“Harvest Green is a fun environment,” Bonarrigo said, “and people are just coming out to have a good time, so we sell more tap wines there than at our other locations.”
Occasionally, Bonarrigo changes out wines, depending on what the vintage yields and how the wines are moving. If it’s a “hot mover,” he will keep it on tap. He also offers “niche” wines occasionally. For example, he’s now adding a Rosé wine, which will be on tap during the spring and summer season.
The biggest challenge to keg wine, according to Bonarrigo, is ensuring the kegs are clean before refilling. “Optimally, we deplete and refill kegs every six months,” he said. “Anytime you keep wine for an extended amount of time, you could get spoilage without even realizing it. You could also get some oxygen seepage. I especially worry about my white wines, and I tap them often to make sure they’re still fresh.”
While these keg systems are not difficult to clean — the operator uses the gases and pressure to run hot water and a chemical solution through the system — it’s important to be vigilant. If the tap lines are not cleaned properly, it can cause off-flavors and a diminished experience for the guest.
Messina Hof’s tap systems vary by location, and with the recent opening of Harvest Green, the winery was able to take advantage of the newest advances in this rapidly developing technology. In this system, lines go through cold plates to cool the wines as it goes to the tap, offering more convenience than set-ups that require pre-chilling of the wine. In other words, the wine goes in warm and comes out cold.
“This system is easier to set up and manage,” Bonarrigo said. “When the keg is empty, we just put another keg on the line rather than have to wait to chill a new keg. This way, you always know what you’ve got, and it’s easy to switch kegs in mid-service.”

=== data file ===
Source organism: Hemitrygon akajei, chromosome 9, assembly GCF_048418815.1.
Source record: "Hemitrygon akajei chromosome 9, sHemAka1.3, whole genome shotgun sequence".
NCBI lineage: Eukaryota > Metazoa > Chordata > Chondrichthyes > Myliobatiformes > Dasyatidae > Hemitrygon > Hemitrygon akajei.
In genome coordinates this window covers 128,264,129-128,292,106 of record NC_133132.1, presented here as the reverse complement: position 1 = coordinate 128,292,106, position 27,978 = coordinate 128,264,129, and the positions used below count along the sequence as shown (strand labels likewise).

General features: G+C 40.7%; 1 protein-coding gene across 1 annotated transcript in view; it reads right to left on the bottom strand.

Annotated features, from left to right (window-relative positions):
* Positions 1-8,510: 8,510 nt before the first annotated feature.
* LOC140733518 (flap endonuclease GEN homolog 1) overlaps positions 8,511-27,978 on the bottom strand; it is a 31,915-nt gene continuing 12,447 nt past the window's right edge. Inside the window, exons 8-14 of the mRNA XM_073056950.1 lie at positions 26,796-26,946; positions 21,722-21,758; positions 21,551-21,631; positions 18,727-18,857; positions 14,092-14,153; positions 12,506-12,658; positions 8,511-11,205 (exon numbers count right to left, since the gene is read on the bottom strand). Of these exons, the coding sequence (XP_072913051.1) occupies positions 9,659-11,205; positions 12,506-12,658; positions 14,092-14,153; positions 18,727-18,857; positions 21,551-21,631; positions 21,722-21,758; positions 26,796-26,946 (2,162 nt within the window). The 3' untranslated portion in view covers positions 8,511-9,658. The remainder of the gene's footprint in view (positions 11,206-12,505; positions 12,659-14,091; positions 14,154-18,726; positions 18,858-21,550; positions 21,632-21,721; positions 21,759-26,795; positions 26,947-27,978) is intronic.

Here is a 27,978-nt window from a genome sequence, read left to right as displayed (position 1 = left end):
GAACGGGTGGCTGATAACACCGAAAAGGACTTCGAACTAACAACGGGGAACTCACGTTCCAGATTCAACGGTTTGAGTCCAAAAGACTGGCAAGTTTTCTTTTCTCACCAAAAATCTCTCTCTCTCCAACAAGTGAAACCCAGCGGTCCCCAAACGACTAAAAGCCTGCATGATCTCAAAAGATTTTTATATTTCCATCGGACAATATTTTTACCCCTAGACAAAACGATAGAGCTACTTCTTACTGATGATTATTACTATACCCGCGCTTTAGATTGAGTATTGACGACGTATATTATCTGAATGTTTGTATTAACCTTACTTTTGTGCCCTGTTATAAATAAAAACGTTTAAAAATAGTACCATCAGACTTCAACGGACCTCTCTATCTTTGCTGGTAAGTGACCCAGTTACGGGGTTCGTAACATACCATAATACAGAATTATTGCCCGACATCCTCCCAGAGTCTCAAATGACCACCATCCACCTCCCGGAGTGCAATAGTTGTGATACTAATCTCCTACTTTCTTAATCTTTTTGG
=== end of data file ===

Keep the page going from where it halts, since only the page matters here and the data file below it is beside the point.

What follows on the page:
Bonarrigo also installed a nitrogen generator at the Harvest Green location. “It’s more expensive,” he said, “but we don’t have to manage nitrogen tanks. Plus, nitrogen does just as good a job as argon.”
Occasionally, Bonarrigo will use a Guinness Blend — 75% nitrogen and 25% CO2. “This is fun to do with wines like Moscato. It gives them a spritz of effervescence without carbonating it.”
He has yet to try sparkling wine on tap since they require a dedicated system that uses 100% CO2 to preserve the kegs in the fizz.
With the increasing popularity of wine-on-tap, many bars and restaurants are adding more wine taps to their handles. Some are even retrofitting existing beer taps into wine taps. Wine taps require a higher grade of stainless steel and special tubing—and use different gasses — but they are still a viable option that can reflect an establishment’s business goals.“
It’s a very smart strategy for bars and restaurants, especially if they already have a tap for beer, to convert one or two of their handles to wine,” Bonarrigo said. “In the long term, this is going to be something that sticks. As logistics get better and keg wine gets easier to manage, wine-on-tap will continue to be a big trend.”
Clearly, wine-on-tap is here to stay. Sure, you won’t be seeing a Grand Cru Burgundy wine or a First Growth Bordeaux on tap. And you may lament the ritual where a sommelier opens a bottle at your table and invites you to sniff the cork. But as wine-on-tap becomes more fashionable, the choices in your glass will follow. For the oenophile with an open mind, it’s an exciting time to be exploring the world of wine.